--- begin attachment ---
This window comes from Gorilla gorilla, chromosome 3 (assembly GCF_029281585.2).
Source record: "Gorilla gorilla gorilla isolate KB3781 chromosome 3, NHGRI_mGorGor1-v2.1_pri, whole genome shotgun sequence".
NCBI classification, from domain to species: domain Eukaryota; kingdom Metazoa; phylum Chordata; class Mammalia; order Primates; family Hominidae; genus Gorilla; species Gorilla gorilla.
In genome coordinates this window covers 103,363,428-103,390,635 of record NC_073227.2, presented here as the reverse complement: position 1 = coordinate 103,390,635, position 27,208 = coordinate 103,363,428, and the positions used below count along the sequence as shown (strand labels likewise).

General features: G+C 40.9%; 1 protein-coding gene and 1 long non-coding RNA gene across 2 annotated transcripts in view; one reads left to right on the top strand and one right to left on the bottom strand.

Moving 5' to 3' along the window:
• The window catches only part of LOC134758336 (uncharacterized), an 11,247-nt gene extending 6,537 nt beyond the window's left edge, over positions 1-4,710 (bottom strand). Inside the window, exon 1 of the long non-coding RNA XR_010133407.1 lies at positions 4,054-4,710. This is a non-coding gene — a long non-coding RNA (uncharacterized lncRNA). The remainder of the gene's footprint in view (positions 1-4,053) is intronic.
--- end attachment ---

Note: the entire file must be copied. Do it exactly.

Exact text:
This window comes from Gorilla gorilla, chromosome 3 (assembly GCF_029281585.2).
Source record: "Gorilla gorilla gorilla isolate KB3781 chromosome 3, NHGRI_mGorGor1-v2.1_pri, whole genome shotgun sequence".
NCBI classification, from domain to species: domain Eukaryota; kingdom Metazoa; phylum Chordata; class Mammalia; order Primates; family Hominidae; genus Gorilla; species Gorilla gorilla.
In genome coordinates this window covers 103,363,428-103,390,635 of record NC_073227.2, presented here as the reverse complement: position 1 = coordinate 103,390,635, position 27,208 = coordinate 103,363,428, and the positions used below count along the sequence as shown (strand labels likewise).

General features: G+C 40.9%; 1 protein-coding gene and 1 long non-coding RNA gene across 2 annotated transcripts in view; one reads left to right on the top strand and one right to left on the bottom strand.

Moving 5' to 3' along the window:
• The window catches only part of LOC134758336 (uncharacterized), an 11,247-nt gene extending 6,537 nt beyond the window's left edge, over positions 1-4,710 (bottom strand). Inside the window, exon 1 of the long non-coding RNA XR_010133407.1 lies at positions 4,054-4,710. This is a non-coding gene — a long non-coding RNA (uncharacterized lncRNA). The remainder of the gene's footprint in view (positions 1-4,053) is intronic.